Eternally ebbing just around the edges of cinema lore there exists a handful of films that, for one reason or another, you were never meant to see. Whether legal or personal, the reasons behind such a decision more or less guarantee that someone, somewhere it going to doggedly pursue the film until a copy is unearthed. Take, for example, The Rolling Stones’ curiously-titled 1972 backstage documentary Cocksucker Blues, a film that so dissatisfied the band that they got a court order to keep it out of distribution.
The story goes that in 1972, legendary still photographer Robert Frank was involved in a documentary that would capture the Stones – for better and for worse – during their North American tour to promote their album “Exile on Main St.” The result was Cocksucker Blues; a film with a very simple approach: the band is filmed cinéma vérité, warts and all, with several cameras lying around back stage so anyone could pick one up and starts filming. This means that any and all backstage bits of debauchery and excess could and would be captured on film, everything from wild sex parties to rampant drug use. What you see in the film is not exactly surprising. The Stones were not happy with the results. They were concerned about their image as it was portrayed in the film (but more likely because some of the things they are doing on film could land them in jail.)
For years, “Cocksucker Blues” remained hidden and was only screened on the provision that it was allowed to be shown a few times a year with the director present. Meanwhile, for the public, it became a bootleg legend. Bad copies were available from indie video stores and later some bad looking prints began showing up around the internet. Today, more people have probably seen the film than any decade past, and for the hard-lined movie obsessed, the film is something of a lost legend.
Now, let’s get to the million dollar question. Is the movie any good? Well, that depends on you. The movie isn’t exactly insightful, what is contained in this film (and what stays in your memory) are the moments of sex, drugs and rock and roll. The band and nearly every member of their entourage do drugs freely. Keith and Mick do drugs only in fleeting glances. Look fast and you can see Mick snorting cocaine off a knife. A glance captures Keith rolling up a dollar bill before shooing away the cameraman. Others are not so careful. One disturbing scene has a couple shooting heroine in their hotel room and, as they talk to the camera, you can slowly see the drug taking effect. The sex is just as frequent. Lots of naked people (mostly women), lots of sex, especially during a wild party on an airplane that culminates in the most bizarre display of cunnilingus you’re ever likely to experience.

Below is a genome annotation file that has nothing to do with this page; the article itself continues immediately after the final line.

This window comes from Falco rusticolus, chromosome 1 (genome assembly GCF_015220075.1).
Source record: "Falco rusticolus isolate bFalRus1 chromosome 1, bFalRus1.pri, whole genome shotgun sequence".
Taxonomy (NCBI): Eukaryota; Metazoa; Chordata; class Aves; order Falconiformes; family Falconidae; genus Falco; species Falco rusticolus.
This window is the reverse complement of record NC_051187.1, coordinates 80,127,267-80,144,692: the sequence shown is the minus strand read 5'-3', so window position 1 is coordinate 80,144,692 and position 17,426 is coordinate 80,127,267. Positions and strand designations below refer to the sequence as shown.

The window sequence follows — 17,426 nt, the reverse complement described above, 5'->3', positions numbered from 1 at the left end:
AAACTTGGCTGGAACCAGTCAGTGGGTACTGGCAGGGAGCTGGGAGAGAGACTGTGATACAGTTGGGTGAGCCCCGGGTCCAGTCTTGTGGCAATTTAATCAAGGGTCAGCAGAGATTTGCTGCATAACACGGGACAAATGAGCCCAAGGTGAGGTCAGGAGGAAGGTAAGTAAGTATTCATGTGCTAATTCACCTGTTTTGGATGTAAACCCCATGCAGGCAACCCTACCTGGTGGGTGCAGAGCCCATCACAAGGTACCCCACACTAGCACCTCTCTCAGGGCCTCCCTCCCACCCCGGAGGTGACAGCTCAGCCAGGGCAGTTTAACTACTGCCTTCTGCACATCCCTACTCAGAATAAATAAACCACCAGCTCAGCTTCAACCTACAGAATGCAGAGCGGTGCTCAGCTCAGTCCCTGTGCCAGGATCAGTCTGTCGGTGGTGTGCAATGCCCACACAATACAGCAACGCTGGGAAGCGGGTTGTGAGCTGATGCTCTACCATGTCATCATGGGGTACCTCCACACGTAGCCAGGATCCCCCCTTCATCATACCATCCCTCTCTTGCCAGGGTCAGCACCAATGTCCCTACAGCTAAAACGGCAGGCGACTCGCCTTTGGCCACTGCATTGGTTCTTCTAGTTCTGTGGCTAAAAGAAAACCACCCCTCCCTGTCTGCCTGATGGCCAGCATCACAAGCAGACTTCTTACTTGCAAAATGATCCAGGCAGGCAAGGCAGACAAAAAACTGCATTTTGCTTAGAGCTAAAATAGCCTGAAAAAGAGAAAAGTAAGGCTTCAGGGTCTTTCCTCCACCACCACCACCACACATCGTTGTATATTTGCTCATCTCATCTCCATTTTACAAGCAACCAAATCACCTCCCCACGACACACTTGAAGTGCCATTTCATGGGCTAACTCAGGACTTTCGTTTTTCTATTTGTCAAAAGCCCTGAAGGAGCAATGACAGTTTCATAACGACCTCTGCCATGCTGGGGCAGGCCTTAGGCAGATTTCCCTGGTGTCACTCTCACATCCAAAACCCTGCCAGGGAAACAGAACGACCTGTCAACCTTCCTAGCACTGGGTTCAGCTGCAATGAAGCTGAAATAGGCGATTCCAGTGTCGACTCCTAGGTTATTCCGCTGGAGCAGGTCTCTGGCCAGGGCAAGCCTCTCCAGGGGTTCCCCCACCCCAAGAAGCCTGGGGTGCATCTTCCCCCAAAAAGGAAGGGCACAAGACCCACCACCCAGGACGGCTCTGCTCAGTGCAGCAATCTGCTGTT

Those moments happen frequently but in between are quiet moments when we get a look at the band during downtime. This was 1972, the 60s were over, and the band was obviously tired. We can see that they are exhausted, possibly by the lifestyle, possibly by each other. Mick Jagger in particular has moments when he is in serious need of a good night’s sleep. Maybe it was the times; this was the band’s first North American tour since four people were killed at their free concert at Altamont four years earlier. The free love generation was on its way out, 60s anger was about to give way to 70s indifference and there are moments – fleeing moments – when you can see that the members of the band would rather be somewhere else.
Then they hit the stage and their lethargy all but disappears. The Rolling Stones have always occupied the stage with fire and energy and none of that is lost here. The best moment – in fact the best moment in the entire movie – occurs when the Stone are on stage singing a medley with Stevie Wonder. That moment was magic. I could have watched an hour of that material.
What are not so magical are the moments when the film grinds into tedium when the band and their entourage are backstage or in their hotel room just doing nothing. The camera is on, it captures some people talking or just laying around and those scenes go on and on. Those moments I could do without. “Cocksucker Blues” is not a great movie; it’s more of a curiosity that captures a legendary band at a crucial moment in their history, if not on their best behavior.